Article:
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News From Now Where?

Part 2 Dissertation 2012
Sam Rose
University of East London, UK
Utopia is a product of the zeitgeist. It is rooted in the political and social context, as a means to project a vision of a better society. In essence, utopia is reactionary to the failings of the present; however, in contemporary architectural theory this approach has all but vanished. The essay situates the decline in utopian thought and argues that in the current political and social climate, it is time for a revival in the art of progressive social thinking.

The essay utilises the redefinition of utopia, proposed by Riceour and recently highlighted by Coleman, as having both a pathological and constitutive dimension. The essay subsequently tracks utopias’ decline, linking it not only to post-modern theory, but also the creation of the free market. Theory and politics contributed to the commodification of the industry, creating an insular architectural community that doesn’t project beyond its moment. Within a global consumer society, what is the value of utopia?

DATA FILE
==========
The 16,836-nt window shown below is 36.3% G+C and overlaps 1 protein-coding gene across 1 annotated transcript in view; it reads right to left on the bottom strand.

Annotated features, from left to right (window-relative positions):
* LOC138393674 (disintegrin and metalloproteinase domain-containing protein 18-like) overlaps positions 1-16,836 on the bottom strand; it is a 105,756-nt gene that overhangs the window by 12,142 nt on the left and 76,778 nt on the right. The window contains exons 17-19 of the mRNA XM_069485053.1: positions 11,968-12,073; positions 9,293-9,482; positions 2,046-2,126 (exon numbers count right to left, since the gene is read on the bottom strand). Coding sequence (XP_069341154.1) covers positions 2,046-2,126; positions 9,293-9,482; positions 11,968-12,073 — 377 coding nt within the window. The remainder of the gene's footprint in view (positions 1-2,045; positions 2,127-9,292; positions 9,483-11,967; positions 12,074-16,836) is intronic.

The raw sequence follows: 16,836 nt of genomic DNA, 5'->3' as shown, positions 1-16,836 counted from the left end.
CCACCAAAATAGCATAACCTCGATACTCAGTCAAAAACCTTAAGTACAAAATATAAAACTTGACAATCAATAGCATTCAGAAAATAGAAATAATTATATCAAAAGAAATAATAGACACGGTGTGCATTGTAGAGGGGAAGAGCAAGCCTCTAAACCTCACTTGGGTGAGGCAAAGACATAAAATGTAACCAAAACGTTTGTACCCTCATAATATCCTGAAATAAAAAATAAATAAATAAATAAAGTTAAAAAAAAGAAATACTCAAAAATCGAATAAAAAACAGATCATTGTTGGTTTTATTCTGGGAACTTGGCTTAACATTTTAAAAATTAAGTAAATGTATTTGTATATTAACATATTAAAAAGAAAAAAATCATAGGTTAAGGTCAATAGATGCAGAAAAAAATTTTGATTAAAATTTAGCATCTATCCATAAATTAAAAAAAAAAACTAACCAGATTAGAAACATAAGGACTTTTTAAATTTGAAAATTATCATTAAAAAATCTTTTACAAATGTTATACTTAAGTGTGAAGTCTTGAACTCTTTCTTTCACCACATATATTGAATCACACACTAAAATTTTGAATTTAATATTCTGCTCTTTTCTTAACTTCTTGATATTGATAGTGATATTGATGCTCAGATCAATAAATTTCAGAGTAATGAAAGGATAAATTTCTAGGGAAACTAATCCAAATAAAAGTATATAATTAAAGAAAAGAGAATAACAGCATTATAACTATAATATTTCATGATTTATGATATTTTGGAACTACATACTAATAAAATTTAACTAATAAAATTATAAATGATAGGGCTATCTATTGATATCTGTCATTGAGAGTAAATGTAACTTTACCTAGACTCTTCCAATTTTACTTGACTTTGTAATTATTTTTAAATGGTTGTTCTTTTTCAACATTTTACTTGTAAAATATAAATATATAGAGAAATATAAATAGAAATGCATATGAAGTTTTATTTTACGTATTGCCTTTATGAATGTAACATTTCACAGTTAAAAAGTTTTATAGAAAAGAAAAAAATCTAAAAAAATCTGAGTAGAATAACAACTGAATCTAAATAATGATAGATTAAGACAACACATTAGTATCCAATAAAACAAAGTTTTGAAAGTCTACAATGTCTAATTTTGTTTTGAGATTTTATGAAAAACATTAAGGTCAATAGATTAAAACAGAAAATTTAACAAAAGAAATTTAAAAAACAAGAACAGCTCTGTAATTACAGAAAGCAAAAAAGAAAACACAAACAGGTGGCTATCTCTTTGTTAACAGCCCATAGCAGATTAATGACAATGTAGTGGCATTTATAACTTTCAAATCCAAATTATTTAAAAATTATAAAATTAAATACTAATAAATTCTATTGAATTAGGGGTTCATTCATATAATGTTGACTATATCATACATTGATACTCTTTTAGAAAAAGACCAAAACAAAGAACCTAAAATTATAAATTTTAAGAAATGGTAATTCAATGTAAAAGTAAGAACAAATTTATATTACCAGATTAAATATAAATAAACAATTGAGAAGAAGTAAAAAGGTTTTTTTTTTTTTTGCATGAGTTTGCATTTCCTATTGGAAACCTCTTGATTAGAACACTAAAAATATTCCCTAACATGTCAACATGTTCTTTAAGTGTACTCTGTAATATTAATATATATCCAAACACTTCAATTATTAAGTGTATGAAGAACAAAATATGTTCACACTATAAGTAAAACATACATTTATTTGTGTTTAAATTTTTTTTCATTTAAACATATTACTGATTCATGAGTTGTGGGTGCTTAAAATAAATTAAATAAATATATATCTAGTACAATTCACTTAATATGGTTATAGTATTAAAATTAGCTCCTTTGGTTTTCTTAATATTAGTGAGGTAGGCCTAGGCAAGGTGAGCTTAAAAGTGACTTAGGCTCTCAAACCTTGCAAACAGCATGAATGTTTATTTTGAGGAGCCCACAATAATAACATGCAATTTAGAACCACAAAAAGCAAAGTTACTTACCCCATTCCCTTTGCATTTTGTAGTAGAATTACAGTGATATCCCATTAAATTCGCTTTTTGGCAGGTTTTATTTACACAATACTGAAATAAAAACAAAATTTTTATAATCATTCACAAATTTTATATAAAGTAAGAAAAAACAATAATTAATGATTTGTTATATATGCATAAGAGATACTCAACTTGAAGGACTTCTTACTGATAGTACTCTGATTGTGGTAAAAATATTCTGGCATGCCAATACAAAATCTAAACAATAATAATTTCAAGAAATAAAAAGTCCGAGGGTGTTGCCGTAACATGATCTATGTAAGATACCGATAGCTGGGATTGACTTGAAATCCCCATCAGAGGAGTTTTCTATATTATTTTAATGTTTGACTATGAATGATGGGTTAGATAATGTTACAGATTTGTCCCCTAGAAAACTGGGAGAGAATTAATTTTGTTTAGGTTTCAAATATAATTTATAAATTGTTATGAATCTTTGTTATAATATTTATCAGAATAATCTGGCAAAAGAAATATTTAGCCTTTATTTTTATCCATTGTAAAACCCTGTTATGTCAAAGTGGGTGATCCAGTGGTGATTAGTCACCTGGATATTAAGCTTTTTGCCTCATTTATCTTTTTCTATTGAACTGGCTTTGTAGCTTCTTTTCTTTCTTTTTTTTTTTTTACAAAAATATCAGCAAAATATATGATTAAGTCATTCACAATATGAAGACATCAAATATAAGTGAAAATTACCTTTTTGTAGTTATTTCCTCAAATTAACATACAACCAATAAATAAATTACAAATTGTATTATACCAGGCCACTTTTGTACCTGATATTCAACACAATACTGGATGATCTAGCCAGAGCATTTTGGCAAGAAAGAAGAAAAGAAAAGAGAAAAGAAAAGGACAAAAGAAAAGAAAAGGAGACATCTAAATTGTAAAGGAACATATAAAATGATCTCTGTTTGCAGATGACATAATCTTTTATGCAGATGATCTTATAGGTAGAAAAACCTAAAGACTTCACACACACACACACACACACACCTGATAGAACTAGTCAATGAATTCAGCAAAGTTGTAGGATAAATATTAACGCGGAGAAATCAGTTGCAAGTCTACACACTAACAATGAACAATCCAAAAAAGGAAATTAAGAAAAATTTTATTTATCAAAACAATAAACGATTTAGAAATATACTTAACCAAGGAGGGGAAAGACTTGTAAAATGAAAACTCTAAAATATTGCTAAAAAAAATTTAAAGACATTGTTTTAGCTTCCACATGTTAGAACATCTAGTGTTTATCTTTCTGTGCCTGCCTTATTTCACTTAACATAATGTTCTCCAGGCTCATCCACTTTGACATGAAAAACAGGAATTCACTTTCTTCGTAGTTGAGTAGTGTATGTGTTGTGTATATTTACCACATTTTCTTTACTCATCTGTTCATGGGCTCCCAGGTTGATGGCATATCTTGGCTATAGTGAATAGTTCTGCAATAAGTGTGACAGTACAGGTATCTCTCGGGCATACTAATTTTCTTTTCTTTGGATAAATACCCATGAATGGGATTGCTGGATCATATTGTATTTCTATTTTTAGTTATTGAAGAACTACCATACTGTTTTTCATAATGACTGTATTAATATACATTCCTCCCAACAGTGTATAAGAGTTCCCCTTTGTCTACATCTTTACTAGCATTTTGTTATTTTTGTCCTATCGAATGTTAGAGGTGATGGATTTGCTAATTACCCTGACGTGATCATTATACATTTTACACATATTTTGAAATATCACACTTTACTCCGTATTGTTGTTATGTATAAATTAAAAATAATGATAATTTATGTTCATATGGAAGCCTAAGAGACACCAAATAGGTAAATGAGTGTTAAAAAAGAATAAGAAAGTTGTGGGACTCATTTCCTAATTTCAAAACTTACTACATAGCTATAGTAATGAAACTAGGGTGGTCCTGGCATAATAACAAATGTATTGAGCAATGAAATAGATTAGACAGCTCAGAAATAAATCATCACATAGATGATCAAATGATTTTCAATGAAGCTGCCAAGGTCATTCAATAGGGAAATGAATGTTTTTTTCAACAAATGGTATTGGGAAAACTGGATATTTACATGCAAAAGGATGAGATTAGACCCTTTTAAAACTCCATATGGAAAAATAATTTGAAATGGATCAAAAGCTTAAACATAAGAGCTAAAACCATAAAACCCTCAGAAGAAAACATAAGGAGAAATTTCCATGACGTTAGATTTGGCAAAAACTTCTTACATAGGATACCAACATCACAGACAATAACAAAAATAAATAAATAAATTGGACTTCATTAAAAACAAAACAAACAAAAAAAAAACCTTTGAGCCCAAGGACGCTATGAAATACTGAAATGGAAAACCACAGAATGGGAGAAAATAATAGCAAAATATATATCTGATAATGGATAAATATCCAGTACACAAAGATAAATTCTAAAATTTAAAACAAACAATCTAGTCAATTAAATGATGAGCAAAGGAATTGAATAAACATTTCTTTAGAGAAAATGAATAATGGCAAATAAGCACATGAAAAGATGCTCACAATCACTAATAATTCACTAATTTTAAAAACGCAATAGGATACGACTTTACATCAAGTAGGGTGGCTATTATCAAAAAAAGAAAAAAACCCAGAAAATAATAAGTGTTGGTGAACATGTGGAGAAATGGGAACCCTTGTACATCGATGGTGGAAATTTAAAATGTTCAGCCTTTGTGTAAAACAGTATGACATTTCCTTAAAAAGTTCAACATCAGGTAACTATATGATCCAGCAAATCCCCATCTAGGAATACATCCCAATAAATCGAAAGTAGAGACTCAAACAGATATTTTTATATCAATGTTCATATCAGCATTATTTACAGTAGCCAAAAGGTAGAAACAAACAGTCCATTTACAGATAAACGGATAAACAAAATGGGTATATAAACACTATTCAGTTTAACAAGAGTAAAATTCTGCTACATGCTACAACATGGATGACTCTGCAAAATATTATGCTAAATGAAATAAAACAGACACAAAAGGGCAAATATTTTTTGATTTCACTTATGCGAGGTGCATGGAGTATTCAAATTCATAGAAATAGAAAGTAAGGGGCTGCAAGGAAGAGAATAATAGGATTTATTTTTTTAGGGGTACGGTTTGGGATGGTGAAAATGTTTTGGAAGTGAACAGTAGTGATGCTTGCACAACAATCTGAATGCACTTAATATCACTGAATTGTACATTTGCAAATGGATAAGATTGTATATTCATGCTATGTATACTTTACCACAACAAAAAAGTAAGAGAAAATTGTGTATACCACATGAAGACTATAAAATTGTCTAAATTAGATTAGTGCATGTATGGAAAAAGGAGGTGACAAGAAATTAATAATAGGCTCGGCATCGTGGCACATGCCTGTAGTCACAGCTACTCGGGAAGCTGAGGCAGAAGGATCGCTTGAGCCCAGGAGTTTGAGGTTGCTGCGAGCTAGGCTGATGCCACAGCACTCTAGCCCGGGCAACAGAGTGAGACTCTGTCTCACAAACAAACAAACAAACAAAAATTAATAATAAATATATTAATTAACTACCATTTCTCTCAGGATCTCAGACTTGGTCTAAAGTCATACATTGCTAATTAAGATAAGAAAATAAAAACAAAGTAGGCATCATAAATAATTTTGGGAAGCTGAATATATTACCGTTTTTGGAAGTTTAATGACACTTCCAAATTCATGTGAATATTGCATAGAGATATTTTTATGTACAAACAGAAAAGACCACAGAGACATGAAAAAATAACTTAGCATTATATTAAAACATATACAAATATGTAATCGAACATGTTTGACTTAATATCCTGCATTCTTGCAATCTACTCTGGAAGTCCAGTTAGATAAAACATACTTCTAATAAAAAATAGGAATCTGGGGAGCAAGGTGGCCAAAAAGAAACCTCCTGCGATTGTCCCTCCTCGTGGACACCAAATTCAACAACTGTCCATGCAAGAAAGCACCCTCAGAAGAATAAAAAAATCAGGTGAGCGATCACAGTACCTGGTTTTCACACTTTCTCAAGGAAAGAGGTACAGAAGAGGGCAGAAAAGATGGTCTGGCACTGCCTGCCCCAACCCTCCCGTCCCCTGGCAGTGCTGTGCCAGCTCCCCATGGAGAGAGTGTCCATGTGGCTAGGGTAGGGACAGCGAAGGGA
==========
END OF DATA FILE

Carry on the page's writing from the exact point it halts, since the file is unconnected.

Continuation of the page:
The conclusion of this study is the proposal for the resurrection of a constitutive utopia as a tool for social imagination and progressing architectural discourse. This is illustrated through the work of the Smithsons’ who were strategically placed between modernisms’ theatre of prophecy and post-modernisms’ theatre of memory.

(The images curate a history of utopian proposals overlaid onto the Lea Valley in East London, an area of dramatic social and economic change. The images allow the comparison and critique of the proposal that every project has the potential to be constitutively utopian, based on the Smithsons’ insertions across the University of Bath campus).

Sam Rose

Dr Renee Tobe
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